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2 Comments on Review: Captain of the Lost Waves Hidden Gems Chapter 2 – “Circus of Morality” By Edmund Barker

  1. Hidden Gems Chapter 1 is an album I’ve listened to so relentlessly I was nervous Chapter 2 might not possibly match it. I feel ashamed by that doubt. The new album surpasses the first.

    Softly singing the “Isles of Sopholore” the Captain draws you into the Circus of Morality, both a TARDIS-like, many-roomed spacecraft and a hall of mirrors to the human condition. A kind of musical Doctor, he adopts the guise of a 20th Century English eccentric and is lyrically playful with it, each song a self-contained work of audio art. “Berlin between the Wars” and “Hating Hate” have technical depths that keep on revealing themselves at each listen, whereas “January” and “This Boat” are flawless, crystalline images of emotion… All deserving your undivided attention as you drift enchanted through this Big Top-shaped starship.

    I have no shame in admitting that I was in tears as I reached the closing tracks. “Orange Puddle Soup” feels like the parting speech of a being you’ll feel privileged to have encountered.

  2. Andrew Moorhouse // May 23, 2019 at 1:33 pm // Reply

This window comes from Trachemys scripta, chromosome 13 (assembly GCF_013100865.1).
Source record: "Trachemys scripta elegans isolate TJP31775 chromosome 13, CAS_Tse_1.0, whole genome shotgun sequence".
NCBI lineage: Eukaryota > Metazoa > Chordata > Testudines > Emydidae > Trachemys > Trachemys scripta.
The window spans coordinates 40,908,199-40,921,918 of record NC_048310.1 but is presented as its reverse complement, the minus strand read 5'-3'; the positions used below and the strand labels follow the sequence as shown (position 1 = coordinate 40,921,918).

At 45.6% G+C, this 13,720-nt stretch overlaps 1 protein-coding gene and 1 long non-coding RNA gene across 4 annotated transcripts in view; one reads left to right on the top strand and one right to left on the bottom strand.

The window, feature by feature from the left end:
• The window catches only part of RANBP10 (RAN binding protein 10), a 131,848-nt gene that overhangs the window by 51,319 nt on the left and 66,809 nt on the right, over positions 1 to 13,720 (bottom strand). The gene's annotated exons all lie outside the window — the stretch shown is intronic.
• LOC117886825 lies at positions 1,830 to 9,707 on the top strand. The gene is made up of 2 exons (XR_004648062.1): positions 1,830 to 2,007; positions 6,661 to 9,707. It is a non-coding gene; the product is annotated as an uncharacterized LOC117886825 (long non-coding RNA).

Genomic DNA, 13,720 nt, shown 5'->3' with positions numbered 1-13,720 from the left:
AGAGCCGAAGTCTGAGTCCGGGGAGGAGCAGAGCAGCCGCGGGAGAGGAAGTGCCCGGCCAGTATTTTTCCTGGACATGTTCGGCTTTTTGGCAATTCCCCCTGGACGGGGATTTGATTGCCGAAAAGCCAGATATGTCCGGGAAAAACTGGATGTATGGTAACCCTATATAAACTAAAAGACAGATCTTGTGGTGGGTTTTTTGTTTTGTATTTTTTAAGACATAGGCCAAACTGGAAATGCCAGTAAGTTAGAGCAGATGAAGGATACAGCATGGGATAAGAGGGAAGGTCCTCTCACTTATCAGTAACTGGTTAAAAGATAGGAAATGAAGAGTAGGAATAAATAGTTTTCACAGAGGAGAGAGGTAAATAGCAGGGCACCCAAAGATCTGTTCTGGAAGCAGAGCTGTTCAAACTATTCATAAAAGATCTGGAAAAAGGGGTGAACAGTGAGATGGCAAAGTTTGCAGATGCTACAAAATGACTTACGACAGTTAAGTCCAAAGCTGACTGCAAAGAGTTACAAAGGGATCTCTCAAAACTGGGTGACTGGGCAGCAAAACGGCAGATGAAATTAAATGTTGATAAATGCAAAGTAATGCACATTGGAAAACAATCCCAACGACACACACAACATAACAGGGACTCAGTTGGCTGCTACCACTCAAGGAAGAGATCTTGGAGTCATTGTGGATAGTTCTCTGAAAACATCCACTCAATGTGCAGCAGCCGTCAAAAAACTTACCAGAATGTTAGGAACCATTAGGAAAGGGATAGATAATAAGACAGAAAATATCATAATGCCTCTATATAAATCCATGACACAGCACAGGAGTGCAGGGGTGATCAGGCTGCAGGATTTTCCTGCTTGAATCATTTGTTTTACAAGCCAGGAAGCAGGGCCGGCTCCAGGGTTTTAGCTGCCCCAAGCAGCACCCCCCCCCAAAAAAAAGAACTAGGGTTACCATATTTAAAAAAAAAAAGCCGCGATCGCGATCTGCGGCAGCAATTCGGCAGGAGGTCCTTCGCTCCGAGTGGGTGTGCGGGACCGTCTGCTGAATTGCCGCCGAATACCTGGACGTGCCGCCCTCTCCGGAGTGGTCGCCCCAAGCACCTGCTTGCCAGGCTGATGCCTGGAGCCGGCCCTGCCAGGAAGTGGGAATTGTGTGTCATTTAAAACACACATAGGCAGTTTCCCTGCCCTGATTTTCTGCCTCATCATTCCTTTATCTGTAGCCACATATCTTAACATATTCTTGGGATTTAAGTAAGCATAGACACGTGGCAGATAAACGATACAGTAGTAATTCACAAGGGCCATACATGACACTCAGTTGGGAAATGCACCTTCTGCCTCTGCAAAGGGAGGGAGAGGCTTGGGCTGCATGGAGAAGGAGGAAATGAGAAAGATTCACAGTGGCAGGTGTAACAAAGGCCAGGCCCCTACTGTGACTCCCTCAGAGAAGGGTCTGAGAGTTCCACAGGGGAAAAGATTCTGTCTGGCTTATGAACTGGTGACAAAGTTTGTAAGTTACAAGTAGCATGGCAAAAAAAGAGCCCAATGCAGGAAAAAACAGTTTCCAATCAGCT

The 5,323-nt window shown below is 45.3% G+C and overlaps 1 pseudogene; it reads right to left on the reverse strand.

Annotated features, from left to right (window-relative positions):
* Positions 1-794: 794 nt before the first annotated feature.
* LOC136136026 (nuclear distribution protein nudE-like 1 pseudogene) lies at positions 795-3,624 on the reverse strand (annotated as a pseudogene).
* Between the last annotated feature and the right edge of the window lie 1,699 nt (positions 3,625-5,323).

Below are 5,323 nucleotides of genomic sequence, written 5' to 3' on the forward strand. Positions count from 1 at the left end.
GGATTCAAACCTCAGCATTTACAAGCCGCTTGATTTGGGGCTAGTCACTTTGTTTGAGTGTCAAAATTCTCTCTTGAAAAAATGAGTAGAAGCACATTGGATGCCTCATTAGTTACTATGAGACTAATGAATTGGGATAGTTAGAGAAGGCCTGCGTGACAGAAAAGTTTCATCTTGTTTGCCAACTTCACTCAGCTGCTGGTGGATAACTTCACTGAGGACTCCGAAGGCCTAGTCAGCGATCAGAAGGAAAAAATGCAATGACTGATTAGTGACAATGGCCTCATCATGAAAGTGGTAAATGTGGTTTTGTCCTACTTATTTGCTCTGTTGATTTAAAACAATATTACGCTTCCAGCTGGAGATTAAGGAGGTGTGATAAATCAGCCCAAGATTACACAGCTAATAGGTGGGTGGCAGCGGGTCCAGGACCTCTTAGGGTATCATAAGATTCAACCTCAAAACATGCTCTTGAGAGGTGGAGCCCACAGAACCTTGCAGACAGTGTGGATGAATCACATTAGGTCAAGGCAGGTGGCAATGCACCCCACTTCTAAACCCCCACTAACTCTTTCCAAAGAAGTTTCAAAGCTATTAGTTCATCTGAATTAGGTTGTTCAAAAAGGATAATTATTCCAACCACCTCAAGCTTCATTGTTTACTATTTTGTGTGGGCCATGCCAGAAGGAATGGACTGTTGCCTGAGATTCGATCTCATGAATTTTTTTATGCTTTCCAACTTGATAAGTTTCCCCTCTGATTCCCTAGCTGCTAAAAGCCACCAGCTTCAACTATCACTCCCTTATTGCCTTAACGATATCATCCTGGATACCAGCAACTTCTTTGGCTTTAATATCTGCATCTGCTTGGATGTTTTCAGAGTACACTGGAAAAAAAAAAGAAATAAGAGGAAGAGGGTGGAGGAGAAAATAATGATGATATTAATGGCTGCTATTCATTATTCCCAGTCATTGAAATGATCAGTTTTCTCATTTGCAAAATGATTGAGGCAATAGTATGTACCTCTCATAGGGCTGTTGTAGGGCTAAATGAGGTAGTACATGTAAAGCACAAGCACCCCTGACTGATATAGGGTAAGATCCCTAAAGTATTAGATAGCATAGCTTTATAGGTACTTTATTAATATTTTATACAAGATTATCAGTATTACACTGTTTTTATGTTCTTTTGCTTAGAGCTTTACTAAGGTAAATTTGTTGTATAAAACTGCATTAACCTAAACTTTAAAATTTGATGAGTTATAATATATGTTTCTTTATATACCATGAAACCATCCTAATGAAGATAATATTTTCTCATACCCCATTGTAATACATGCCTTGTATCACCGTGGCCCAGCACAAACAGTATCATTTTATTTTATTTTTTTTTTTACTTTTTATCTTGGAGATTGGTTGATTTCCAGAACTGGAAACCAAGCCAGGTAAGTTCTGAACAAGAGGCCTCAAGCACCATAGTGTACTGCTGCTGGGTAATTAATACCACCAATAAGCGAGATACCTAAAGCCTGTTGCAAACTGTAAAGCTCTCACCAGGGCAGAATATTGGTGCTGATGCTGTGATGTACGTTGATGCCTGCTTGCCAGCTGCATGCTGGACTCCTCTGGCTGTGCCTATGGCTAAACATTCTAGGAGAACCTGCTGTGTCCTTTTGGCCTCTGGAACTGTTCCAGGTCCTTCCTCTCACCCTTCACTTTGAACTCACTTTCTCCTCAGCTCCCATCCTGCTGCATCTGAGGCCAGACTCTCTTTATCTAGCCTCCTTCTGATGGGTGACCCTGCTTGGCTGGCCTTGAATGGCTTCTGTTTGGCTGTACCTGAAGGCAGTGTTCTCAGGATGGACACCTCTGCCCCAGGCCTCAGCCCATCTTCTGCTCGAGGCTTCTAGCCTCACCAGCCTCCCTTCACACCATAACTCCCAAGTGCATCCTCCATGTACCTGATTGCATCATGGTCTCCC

Where to begin with this album? Perhaps the very beginning! From your first glimpse of the album cover, you realise this is going to be a different experience. The Illustration is beautiful, but the cover is devoid of words. You must search on the spine to find details of artist and album. On opening you are greeted with such amazing artwork that reminds you of things past, of circuses when you were a child. It truly is exquisite and it’s only matched by the wonderful music contained within the CD itself. It is clear, just as the graphic artist has expended much time and love on the album cover and it’s contents, much love and effort has gone to creating the songs contained therein. Here’s a record that welcomes you in to the Captain’s world and has a friendly, at times whimsical and humorous tone. Don’t be fooled, though, as the poetic lyrics comment on the world around us, not least in songs like Uniforms, Pantomime and Earworm, which pokes an accusing finger at the state of the music industry today. Meanwhile, January and This Boat will tug at your heartstrings and bring a tear to the eye. The music is wonderfully diverse and must have gained inspiration from a truly eclectic mix of sources, but that is to do the album an injustice, for it undoubtedly it remains very much it’s own experience, with creativity of the highest order. Experience is the word, for this album transports you to a world away from life’s trouble and worries. Wonderful harmonies, such as on Drifting, will remain long in the memory after the CD has ended. Speaking of ending, let the CD run right to the end to hear the final hidden gem of this exceptional recording. Open your ears and your heart and this album will reward in spades. Hidden Gems I was fabulous, but this does put it a little in the shade. Here’s to Hidden Gems III and the next adventures of the Captain.